As I write this, it's I'm wrapping up a fifteen-hour hour work day and at 9 pm, it's an early night.
In those hours I've attended four market appointments with fashion brands, spoken to high school students from East New York, read a chapter of The Seven Habits of Highly Effective People, produced a feature on Emilio Pucci for Essence.com where I'm fashion editor, and researched another on Michelle Obama. But the most productive thing I managed to do today? Dedicate some time to watch the finale of the Oprah Winfrey Show.
As she floated on to the set in her peach ensemble and perfectly coiffed hair, I braced myself for a star-studded extravaganza. But the Queen of Daytime had a more dazzling presentation in store: a tete-a-tete with me "and you and you and you too."
In her hour long "love letter," Winfrey emphatically stated something that struck me: "Find out your calling and stick to it." For those who have yet to find it, Oprah's call to action must have been akin to dim light on a dark road. For many, finding what one was meant to do is an undertaking as dazzling to the ear as it daunting to the soul. Yet for others like me, who have been crystal clear from youth about what that calling and passion was, the road can be equally difficult.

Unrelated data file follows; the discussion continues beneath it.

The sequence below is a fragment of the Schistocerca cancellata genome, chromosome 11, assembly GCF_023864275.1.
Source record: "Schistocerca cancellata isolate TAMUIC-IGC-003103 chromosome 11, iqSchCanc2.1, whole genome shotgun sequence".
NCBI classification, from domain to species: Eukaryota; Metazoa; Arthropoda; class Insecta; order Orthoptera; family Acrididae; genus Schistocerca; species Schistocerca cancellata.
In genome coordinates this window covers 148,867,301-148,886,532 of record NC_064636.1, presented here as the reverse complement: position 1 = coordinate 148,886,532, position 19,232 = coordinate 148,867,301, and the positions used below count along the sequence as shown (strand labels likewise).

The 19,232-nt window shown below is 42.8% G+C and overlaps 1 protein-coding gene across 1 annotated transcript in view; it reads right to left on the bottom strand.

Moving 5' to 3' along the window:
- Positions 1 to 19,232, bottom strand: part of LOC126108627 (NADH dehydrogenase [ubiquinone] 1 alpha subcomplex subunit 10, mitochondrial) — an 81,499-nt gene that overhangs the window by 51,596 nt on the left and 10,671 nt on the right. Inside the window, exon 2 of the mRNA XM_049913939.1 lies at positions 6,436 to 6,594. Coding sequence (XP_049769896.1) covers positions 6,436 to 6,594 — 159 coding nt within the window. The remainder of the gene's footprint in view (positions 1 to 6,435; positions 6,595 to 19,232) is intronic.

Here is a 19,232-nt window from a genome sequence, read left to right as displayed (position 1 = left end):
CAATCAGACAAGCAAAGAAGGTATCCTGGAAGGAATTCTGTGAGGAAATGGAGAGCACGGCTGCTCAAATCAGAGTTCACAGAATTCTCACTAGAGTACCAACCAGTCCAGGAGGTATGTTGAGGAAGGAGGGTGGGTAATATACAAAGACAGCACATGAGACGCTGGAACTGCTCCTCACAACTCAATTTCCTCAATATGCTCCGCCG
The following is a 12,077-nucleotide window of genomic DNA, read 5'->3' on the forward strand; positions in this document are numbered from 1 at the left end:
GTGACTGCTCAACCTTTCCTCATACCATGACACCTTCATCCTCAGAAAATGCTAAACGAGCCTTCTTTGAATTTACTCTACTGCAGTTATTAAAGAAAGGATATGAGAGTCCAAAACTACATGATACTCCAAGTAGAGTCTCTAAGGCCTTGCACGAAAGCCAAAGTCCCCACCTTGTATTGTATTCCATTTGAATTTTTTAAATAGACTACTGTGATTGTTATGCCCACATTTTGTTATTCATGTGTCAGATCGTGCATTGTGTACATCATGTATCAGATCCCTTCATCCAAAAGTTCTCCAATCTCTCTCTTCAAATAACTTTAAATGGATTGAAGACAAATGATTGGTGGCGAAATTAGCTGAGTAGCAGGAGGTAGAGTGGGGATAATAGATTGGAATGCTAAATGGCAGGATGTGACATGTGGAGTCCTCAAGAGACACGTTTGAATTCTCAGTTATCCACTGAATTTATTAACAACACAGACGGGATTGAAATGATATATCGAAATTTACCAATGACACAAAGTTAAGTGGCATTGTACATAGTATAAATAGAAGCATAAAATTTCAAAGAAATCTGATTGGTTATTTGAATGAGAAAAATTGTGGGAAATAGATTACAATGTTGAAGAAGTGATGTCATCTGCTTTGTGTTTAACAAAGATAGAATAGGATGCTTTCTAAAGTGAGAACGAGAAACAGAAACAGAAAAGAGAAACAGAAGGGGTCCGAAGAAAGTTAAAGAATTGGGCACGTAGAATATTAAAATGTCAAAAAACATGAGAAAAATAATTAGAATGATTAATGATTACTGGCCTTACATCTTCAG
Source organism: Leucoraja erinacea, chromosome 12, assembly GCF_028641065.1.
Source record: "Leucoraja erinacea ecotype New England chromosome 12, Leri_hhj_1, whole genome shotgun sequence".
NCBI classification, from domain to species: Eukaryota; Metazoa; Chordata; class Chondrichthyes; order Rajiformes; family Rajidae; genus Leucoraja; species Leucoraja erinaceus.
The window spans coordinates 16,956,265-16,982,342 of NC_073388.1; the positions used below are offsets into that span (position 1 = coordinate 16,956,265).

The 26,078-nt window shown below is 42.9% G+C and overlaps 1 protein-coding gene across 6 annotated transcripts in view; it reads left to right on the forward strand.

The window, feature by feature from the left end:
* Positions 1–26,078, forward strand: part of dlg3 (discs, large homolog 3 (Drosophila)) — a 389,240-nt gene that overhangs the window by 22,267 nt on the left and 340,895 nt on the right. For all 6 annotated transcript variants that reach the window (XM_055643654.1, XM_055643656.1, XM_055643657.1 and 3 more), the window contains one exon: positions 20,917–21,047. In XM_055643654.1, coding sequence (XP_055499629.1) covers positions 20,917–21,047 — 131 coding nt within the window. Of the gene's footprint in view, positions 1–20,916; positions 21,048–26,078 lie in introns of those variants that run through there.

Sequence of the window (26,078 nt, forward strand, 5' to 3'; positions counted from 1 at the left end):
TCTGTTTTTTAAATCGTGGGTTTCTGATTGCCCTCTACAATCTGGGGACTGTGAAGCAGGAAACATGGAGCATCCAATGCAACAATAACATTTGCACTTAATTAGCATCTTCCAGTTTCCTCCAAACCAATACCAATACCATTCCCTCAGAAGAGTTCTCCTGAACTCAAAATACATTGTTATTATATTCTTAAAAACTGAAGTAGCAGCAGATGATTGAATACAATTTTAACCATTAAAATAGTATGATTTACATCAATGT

After years of working in media and earning the title of Fashion Editor, I find myself in an interesting place: the very place I started. Just like the years I spent as an intern, I am always the last to leave, always working on weekends, always trudging through mountains of mail and always focused more on perceived failures than apparent successes.
On nights like this I'm besieged by questions: am I working too much? Am I working too little? Am I totally not efficient? How do I find balance? And if all this doesn't have the direct service aspect as say, volunteering at a shelter would, is it even worth it?
Yet reflecting on Oprah's hour-long monologue puts some of these questions to bed. As she showed in her review of her 25-year journey, nothing but dedication, persistence and an unrelenting desire to make others better is what helps you walk the talk.
So as I pack up my bag and head home, I -- like millions of people who watched the finale -- am inspired to continue Oprah's legacy by remembering not just what she said on that finale, but how she lived it for twenty-five years.